According to Adesina, the bank used a partial risk guarantee to support the Lake Turkana wind power project in Kenya, the largest wind power generation project in Africa, which will produce 300 megawatts of electricity.
“The African Development Bank’s €20 million Partial Risk Guarantee essentially backstopped the government of Kenya’s obligations to developers against delays in the construction of transmission lines,” he said.
He noted that the bank launched a $1billion synthetic securitisation that it used to transfer risks on its private sector portfolio assets to the private sector.
Adesina said, “We are currently exploring with the DFID the use of synthetic securitisation for the sovereign portfolio of the African Development Bank. This will be used to transfer sovereign risk to the market, working with insurers and reinsurers in the UK. This could be a huge game changer for how governments can transfer their sovereign risks on infrastructure to the market.
“Because the bulk of infrastructure is financed through foreign loans, and the revenue streams are in local currency, it introduces high financial and forex risks to investors. Using swaps and hedging are effective, no doubt, but more can be achieved by focusing on local currency financing. This will also help with debt sustainability as the bulk of Africa’s external debt is on infrastructure.

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Why the UK’s Exit from the EU could Represent a Golden Opportunity for Nigeria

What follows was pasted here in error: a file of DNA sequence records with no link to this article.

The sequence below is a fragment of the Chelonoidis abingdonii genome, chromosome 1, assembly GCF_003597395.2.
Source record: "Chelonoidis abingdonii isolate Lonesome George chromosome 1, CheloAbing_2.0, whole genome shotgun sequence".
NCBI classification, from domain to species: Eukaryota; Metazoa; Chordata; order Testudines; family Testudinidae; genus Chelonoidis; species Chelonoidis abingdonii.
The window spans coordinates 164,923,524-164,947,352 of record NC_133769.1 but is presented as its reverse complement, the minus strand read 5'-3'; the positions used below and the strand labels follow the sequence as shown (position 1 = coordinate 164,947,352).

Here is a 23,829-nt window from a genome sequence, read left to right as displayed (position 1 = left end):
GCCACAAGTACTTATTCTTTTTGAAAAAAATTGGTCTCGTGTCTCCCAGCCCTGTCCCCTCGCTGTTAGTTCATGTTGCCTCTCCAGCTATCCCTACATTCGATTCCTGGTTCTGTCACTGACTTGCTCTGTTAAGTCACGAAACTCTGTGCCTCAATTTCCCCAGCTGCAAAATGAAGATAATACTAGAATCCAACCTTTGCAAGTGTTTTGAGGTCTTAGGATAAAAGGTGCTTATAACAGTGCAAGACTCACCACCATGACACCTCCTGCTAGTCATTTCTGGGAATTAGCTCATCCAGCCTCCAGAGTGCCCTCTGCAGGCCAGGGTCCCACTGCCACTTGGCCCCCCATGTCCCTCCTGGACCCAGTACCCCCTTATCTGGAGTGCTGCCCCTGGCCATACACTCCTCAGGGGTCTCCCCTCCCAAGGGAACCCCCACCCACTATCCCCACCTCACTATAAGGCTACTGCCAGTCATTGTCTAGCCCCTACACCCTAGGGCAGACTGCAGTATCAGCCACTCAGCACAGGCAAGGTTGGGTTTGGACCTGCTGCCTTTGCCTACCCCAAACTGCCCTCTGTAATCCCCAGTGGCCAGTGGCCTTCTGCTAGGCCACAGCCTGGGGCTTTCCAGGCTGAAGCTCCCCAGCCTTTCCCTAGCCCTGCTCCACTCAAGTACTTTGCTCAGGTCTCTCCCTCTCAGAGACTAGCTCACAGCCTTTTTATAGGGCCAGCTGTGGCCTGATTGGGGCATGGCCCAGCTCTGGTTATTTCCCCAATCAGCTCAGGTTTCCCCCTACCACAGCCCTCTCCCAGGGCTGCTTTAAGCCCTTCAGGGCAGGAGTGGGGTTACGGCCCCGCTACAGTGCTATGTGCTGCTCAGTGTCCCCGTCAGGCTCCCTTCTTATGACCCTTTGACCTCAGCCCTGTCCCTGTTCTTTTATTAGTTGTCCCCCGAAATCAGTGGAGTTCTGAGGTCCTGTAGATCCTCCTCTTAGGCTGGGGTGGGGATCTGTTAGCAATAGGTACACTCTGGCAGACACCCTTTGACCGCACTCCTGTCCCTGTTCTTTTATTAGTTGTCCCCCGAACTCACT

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Following Boris Johnson’s dominant election victory in December, it appears the UK is edging ever closer to Brexit. One of Johnson’s key campaign promises was to deliver on the results of the referendum in 2016 and allow the nation to “move on” from the chaos that has dominated British politics for more than three years.

Following his election victory, Johnson promised: “We can start a new chapter in the history of our country, in which we come together and move forward united, unleashing the enormous potential of the British people.”

He added that he wanted to make the 2020s a decade of prosperity and opportunity, but where does that leave the UK’s relationship with its other trade partners, and is there an opportunity for Britain to strengthen its ties with Nigeria?

The two nations have a long trade history and the latest data places Nigeria among the largest markets for UK exports. Although, at this moment, there is no existing trade deal between the UK and Nigeria, aside from World Trade Organisation ties and the UK’s status as a ‘most favoured nation’.

Their most favoured nation status means the UK enjoys the lowest tariffs, the fewest trade barriers and the highest import quotas, but could the ties to Nigeria become stronger in the fall-out of Brexit, and against the backdrop of the US-China trade war?

This economic conflict between the world’s biggest markets poses a threat to Nigeria, as Africa’s top oil producer, due to the tariffs being levelled by the two countries on the other’s imports.

Speaking in 2019, Muda Yusuf of the Lagos Chamber of Commerce explained: “The US and China are the two biggest economies in the world, so if they are having issues with respect to trade, it will affect the global economy, it will slow down growth and when we have a slowdown in growth, it will invariably affect commodity prices.